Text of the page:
How to Safely Clean Up Construction Dust After Renovation
So, you just completed a much needed but exhausting renovation project. Now what? Well, renovation cleanup is usually the last step of your home improvement projects. Whether you've tackled the renovation yourself or you've been working with professional contractors in your home, construction dust cleanup starts the second all the tools are put away. Even if the contractors you’ve worked with have already done some amount of tidying up, a thorough cleanup is still necessary to ensure a clean, safe environment.
We'll look at some dust-removal tools that should be part of your cleanup arsenal and why post-construction cleanup should be a top priority to reduce the risk of airborne irritants.
Construction Dust Health Risks
If during your renovation project there has been sanding or sawing of wood, tile, or drywall, prolonged exposure to construction dust that’s not thoroughly removed can have a serious impact on your health. Consistent exposure to these irritants can cause respiratory problems and trigger allergy symptoms.
Whether you're using one or multiple home service contractors, talk to each one about what you can expect when it comes to the actual work and cleanup. A reputable contractor will be more than happy to explain the job and how they intend to do a thorough cleanup (including construction dust) after any project is complete.
Home Renovation Cleanup Tips
The same risks associated with long-term exposure to construction dust are also present when tackling the initial cleanup. If you have current or past respiratory health concerns or are sensitive to dust, consider hiring professionals to help remove construction dust from your living spaces.
Post-construction cleanup requires protective gear to guard your eyes and lungs from the particle pollution. We strongly recommend wearing personal protective equipment (PPE), including:
- Protective goggles that cover your eyes
- A professional-grade N95 mask
- Work gloves or rubber gloves if there's a chance you may encounter liquid chemicals
Post-Renovation Cleanup Tools
Depending on the size of your renovation project, you may consider renting some equipment to make cleanup a little easier (see below). Professionals typically rely on wet-dry vacuums, for example, to handle larger bits of debris and construction dust.
Related Topic: Cleaning Supply Checklist
Cleanup Renovation Dust Safely
Give yourself plenty of time to complete the list of steps below and consider bringing in a few helping hands.
For post-renovation cleaning, you'll need:
- A broom or long-handled duster
- A wet-dry vacuum
- Microfiber cloth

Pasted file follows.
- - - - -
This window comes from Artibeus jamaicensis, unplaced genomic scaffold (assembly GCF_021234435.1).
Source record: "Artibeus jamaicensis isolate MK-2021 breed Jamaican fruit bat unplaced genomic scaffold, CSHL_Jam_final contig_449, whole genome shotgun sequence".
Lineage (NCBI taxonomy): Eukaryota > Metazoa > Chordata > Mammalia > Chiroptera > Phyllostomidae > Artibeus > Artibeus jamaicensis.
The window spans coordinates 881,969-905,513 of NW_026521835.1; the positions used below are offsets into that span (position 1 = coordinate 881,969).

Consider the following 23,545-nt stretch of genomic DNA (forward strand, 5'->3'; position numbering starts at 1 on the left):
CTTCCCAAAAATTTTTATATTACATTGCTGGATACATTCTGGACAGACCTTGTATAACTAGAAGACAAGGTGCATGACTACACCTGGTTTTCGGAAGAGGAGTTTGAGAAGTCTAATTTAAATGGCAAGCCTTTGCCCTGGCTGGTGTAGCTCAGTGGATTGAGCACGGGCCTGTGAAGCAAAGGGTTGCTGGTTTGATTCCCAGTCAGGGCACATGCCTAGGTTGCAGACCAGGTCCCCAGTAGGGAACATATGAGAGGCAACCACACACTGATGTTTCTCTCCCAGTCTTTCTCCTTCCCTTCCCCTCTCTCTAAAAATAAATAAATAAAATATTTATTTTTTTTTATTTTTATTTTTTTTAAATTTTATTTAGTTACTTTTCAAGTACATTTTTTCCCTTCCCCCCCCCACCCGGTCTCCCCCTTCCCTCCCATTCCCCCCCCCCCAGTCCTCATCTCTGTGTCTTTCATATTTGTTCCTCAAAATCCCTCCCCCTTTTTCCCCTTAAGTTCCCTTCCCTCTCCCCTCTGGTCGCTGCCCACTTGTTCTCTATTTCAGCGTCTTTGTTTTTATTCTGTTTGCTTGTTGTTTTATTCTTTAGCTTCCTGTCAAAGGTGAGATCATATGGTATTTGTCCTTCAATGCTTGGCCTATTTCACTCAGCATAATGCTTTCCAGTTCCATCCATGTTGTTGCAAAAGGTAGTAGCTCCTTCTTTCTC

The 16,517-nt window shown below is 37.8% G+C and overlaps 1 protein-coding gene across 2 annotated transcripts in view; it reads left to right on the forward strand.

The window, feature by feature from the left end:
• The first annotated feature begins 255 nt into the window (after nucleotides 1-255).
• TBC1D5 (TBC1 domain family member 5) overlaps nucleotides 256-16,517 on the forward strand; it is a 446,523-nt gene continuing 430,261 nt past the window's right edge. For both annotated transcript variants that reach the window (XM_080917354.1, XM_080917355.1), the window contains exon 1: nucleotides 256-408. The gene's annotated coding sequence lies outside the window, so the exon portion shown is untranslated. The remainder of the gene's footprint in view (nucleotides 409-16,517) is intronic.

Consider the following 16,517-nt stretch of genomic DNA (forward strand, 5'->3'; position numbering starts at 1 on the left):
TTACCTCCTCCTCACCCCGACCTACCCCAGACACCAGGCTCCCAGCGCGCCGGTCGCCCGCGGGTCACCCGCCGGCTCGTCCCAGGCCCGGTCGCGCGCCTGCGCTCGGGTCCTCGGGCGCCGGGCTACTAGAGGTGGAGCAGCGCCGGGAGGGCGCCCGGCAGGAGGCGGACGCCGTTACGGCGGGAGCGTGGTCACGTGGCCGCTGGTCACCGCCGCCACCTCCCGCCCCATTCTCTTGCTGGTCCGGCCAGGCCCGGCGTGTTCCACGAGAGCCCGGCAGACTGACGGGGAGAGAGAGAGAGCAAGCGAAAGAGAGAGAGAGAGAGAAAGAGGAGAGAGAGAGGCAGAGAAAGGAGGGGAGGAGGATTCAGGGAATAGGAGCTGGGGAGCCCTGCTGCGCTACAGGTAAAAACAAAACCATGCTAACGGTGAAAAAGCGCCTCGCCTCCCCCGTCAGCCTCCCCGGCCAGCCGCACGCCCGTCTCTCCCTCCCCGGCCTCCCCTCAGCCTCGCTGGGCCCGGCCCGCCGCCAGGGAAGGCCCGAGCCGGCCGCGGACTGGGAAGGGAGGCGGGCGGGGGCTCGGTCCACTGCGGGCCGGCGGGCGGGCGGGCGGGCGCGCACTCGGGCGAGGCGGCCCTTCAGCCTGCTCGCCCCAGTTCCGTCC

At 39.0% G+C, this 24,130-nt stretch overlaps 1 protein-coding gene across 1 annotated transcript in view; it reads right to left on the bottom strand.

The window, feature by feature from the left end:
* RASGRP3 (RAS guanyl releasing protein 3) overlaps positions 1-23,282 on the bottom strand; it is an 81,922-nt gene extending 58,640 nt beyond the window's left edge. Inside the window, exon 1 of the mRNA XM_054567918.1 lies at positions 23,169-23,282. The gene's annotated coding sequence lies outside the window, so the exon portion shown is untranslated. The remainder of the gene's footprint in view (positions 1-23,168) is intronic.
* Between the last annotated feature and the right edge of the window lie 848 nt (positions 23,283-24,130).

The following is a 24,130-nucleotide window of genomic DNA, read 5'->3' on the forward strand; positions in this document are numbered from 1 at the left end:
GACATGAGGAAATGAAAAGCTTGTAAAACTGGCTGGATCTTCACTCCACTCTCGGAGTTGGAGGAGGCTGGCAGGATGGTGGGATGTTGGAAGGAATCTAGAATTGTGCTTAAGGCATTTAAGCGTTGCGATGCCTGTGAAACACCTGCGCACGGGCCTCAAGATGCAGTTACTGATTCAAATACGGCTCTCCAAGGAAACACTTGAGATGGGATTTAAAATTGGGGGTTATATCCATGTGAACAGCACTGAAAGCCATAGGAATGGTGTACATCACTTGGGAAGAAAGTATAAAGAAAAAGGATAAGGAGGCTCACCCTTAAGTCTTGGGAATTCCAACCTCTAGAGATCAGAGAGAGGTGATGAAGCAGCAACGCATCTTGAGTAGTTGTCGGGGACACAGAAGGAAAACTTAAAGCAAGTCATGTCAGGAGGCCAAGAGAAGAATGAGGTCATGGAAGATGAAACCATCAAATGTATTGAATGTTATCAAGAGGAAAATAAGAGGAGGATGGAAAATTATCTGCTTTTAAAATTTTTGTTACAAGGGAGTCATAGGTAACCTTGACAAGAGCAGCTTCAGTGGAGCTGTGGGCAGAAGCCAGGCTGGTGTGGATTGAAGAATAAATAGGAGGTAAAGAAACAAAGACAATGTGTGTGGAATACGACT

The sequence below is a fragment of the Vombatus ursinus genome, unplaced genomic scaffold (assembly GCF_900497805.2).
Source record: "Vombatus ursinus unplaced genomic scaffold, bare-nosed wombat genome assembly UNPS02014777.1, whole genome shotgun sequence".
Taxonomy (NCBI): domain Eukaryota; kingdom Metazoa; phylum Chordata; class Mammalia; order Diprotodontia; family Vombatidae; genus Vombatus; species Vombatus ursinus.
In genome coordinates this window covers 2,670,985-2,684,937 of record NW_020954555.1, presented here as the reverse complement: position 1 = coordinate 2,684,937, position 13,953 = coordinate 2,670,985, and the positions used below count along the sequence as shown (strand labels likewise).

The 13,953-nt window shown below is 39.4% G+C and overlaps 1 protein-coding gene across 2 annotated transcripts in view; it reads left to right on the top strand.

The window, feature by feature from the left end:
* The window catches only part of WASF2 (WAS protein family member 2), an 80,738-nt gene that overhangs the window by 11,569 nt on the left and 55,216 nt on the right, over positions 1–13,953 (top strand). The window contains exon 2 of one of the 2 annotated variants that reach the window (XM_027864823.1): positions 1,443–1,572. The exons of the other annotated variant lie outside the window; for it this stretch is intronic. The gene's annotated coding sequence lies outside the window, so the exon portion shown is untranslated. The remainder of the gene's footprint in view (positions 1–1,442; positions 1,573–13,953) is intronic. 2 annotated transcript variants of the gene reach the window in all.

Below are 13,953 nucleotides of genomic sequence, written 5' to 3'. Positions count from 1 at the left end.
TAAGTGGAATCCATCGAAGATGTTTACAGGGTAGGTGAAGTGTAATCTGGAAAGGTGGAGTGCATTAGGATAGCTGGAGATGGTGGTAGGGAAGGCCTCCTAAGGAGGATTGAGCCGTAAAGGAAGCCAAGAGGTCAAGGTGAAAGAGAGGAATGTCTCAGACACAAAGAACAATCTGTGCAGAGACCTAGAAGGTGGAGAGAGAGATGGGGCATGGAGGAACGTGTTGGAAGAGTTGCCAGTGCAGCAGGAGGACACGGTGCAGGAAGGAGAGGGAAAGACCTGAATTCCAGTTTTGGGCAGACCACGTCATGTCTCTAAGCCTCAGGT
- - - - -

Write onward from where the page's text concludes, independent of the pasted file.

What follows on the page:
- Plastic sheeting
Now that you're equipped, it's time to get started.
- Seal off any areas of your home that weren’t affected by the renovation. If the construction area is still very messy, you may even consider covering doorways with plastic to avoid spreading dust into other parts of your home. If there’s furniture nearby, cover it with plastic or a bedsheet. You should also briefly cover any vents in the area to protect your HVAC system from dust.
- Dust elevated surfaces using a broom or long-handled duster. Use your microfiber cloth to tackle places you can easily reach. This can be a time-consuming process. You'll want to dust the ceiling, windowsills, window and door trim, and any hard surface dust might cling to, cleaning from elevated points in the room and working your way down toward the floor. The goal here is to move dust from difficult-to-reach places to lower surfaces that are easier to vacuum. It may take fine dust particles a while to settle, so after you’ve broomed and dusted high areas, wait about an hour before you clean the lower section and floor. This will also save you the time and energy of dusting twice. If you do the lower areas first, when you do the higher spots and the dust settles, you'll have to clean the lower areas again.
- Use a wet-dry vacuum to remove dust quickly and efficiently. It may take more than one pass to remove considerable dust accumulation. Watch for nails, splinters, bits of drywall, and other debris that may have been missed by the construction crew when cleaning.
The One-week Touch-up
A week later, you may need to do a second cleanup as more airborne construction dust has had time to settle. For this cleaning, you'll rely on some of the same cleaning equipment noted above, as well as a trusty mop.
- While it may not be necessary, consider wearing the same personal protective equipment to avoid contact with lingering construction dust.
- Dust the area as you normally would. You shouldn’t need to cover adjacent doors or vents with plastic at this point. Read our tips for dusting efficiently.
- Use a microfiber cloth to capture the finer dust on more hard-to-reach places like bookshelves.
- Use a mop to tackle the affected floors. Be sure to use the appropriate cleaner for your flooring material.
Now that your home renovation is truly finished, congratulations!
Get Professional Cleaning Help and Save Time
A renovation project can really revitalize your home space by creating a fresh, new look and feel. But you’ll enjoy your new and improved home more if it’s kept nice and clean. Molly Maid offers custom cleaning schedules and services that can help keep your home tidy and clean, including dusting to help remove any construction particles that might be lingering after your cleanup. To learn more or get started, give us a call or request an estimate today!